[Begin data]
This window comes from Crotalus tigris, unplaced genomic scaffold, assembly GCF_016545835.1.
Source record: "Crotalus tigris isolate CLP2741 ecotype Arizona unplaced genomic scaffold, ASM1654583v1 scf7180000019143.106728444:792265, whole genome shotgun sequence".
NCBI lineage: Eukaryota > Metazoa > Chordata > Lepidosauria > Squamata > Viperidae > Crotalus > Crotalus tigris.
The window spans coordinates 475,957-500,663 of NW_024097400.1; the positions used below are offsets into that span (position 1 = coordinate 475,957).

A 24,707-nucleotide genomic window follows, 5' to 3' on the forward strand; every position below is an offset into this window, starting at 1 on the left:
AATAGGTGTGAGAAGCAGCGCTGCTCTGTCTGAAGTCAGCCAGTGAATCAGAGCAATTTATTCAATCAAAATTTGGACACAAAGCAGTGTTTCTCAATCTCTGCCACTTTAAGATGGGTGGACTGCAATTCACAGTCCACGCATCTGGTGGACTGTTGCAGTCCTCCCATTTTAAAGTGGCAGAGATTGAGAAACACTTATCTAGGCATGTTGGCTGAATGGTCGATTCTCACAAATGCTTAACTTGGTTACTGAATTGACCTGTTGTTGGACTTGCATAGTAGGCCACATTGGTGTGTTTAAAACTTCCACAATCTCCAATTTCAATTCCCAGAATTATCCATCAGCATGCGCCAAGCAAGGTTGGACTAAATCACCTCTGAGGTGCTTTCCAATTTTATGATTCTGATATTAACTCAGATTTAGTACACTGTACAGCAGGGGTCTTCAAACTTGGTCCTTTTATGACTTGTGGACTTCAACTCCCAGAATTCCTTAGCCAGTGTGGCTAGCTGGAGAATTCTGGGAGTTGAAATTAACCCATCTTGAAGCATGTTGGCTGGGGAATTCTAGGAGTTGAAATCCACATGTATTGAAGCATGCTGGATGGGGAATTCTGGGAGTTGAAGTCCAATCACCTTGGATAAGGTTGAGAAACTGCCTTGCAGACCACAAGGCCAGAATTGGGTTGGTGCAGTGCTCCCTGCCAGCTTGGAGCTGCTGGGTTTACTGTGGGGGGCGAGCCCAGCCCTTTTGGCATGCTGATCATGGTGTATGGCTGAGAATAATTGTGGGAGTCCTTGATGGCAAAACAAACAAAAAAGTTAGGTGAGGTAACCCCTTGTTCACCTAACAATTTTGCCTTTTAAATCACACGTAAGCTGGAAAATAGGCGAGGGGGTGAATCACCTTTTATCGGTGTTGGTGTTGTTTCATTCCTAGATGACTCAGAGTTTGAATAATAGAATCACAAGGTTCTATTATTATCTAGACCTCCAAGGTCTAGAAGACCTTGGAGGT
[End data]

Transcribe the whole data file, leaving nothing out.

This window comes from Crotalus tigris, unplaced genomic scaffold, assembly GCF_016545835.1.
Source record: "Crotalus tigris isolate CLP2741 ecotype Arizona unplaced genomic scaffold, ASM1654583v1 scf7180000019143.106728444:792265, whole genome shotgun sequence".
NCBI lineage: Eukaryota > Metazoa > Chordata > Lepidosauria > Squamata > Viperidae > Crotalus > Crotalus tigris.
The window spans coordinates 475,957-500,663 of NW_024097400.1; the positions used below are offsets into that span (position 1 = coordinate 475,957).

A 24,707-nucleotide genomic window follows, 5' to 3' on the forward strand; every position below is an offset into this window, starting at 1 on the left:
AATAGGTGTGAGAAGCAGCGCTGCTCTGTCTGAAGTCAGCCAGTGAATCAGAGCAATTTATTCAATCAAAATTTGGACACAAAGCAGTGTTTCTCAATCTCTGCCACTTTAAGATGGGTGGACTGCAATTCACAGTCCACGCATCTGGTGGACTGTTGCAGTCCTCCCATTTTAAAGTGGCAGAGATTGAGAAACACTTATCTAGGCATGTTGGCTGAATGGTCGATTCTCACAAATGCTTAACTTGGTTACTGAATTGACCTGTTGTTGGACTTGCATAGTAGGCCACATTGGTGTGTTTAAAACTTCCACAATCTCCAATTTCAATTCCCAGAATTATCCATCAGCATGCGCCAAGCAAGGTTGGACTAAATCACCTCTGAGGTGCTTTCCAATTTTATGATTCTGATATTAACTCAGATTTAGTACACTGTACAGCAGGGGTCTTCAAACTTGGTCCTTTTATGACTTGTGGACTTCAACTCCCAGAATTCCTTAGCCAGTGTGGCTAGCTGGAGAATTCTGGGAGTTGAAATTAACCCATCTTGAAGCATGTTGGCTGGGGAATTCTAGGAGTTGAAATCCACATGTATTGAAGCATGCTGGATGGGGAATTCTGGGAGTTGAAGTCCAATCACCTTGGATAAGGTTGAGAAACTGCCTTGCAGACCACAAGGCCAGAATTGGGTTGGTGCAGTGCTCCCTGCCAGCTTGGAGCTGCTGGGTTTACTGTGGGGGGCGAGCCCAGCCCTTTTGGCATGCTGATCATGGTGTATGGCTGAGAATAATTGTGGGAGTCCTTGATGGCAAAACAAACAAAAAAGTTAGGTGAGGTAACCCCTTGTTCACCTAACAATTTTGCCTTTTAAATCACACGTAAGCTGGAAAATAGGCGAGGGGGTGAATCACCTTTTATCGGTGTTGGTGTTGTTTCATTCCTAGATGACTCAGAGTTTGAATAATAGAATCACAAGGTTCTATTATTATCTAGACCTCCAAGGTCTAGAAGACCTTGGAGGT